by Denise Roche
Earlier this month the first reading of the Employment Relations Amendment Bill was passed in the House by 61 votes to 58. It’s a bill that drags us back to the nasty employment relations environment of the 1990s and is designed to undermine unions, reduce collective bargaining and as employment law specialists lawyers Buddle Findlay say in their employment law update, the changes are “…the most significant since those made by the last Labour Government in 2004 and favour employers.”
During the bill’s introduction the Minister of Labour Simon Bridges said the bill would provide a ‘level playing field’ between workers and employers during negotiations for worker’s pay and conditions – which makes a complete mockery of the fact that the balance of power between and employer and an employee is rarely weighted in favour of the worker – and that is even more apparent when it’s a new worker desperate for a job and there’s a hundred other people who also want it.
Some of the more obnoxious parts of the bill is that it gets rid of protections for new workers – they won’t be offered the same collective as everyone else when they start; – it makes it harder to bargain across industries with more than one employer; and it removes the duty to conclude collective bargaining.
The New Zealand Council of Trade Unions predicts these changes will mean employers who don’t want to negotiate with unions and their members will pay lip service to the process and just string it out.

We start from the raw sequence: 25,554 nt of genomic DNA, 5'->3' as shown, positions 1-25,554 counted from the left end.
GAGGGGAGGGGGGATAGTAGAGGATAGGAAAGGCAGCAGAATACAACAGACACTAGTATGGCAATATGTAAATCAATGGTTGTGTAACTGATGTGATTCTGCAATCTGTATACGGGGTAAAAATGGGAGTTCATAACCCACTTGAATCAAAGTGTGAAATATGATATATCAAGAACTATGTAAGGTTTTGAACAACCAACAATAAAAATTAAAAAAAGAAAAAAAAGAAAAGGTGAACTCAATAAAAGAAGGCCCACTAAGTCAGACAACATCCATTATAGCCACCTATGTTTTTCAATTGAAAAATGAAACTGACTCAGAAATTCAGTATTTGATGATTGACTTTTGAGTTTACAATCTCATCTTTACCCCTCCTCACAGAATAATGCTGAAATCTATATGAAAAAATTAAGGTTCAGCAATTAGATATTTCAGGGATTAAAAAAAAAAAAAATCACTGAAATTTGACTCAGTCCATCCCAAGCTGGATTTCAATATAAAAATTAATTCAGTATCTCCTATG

We already see that happening in the current environment. We’ve seen it with the Ports of Auckland dispute and the most recent is the Contact Energy Rockgas drivers in Auckland.
The dispute started in February when the 10 or so workers took action just to get their employer to agree to meet with them to negotiate their pay and conditions.
Despite being referred to mediation by the Employment Court the company has either refused to meet or front up and refused to settle because the company representatives have said they don’t have the authority to agree to anything.
The union has based their collective on the company’s individual agreement and the only offers they have received was that the company wanted to have a starting rate less than what new employees currently earn.
Stringing out the dispute is an tactic practised by bad employers. Over the months of the dispute at Rockgas one worker has been fired, and two have resigned and the rest who are currently on strike are being replaced by new workers and people from other parts of the company.
Yesterday the Rockgas drivers took their picket to the office of National Party MP Jamie-Lee Ross to show their opposition to yet another piece of draconian legislation that will undermine worker’s ability to negotiate and settle collective pay and conditions.
Jamie-Lee Ross’s bill will allow striking workers to be replaced during disputes and thus completely destroys the effectiveness of strike action as a back-up for negotiations that stall.
It is a hard decision for workers to go on strike. It is an action of last resort – they don’t get paid while they’re taking industrial action – and to have this final tool taken away from them again favours the employer in disputes and weakens the position of workers during negotiations.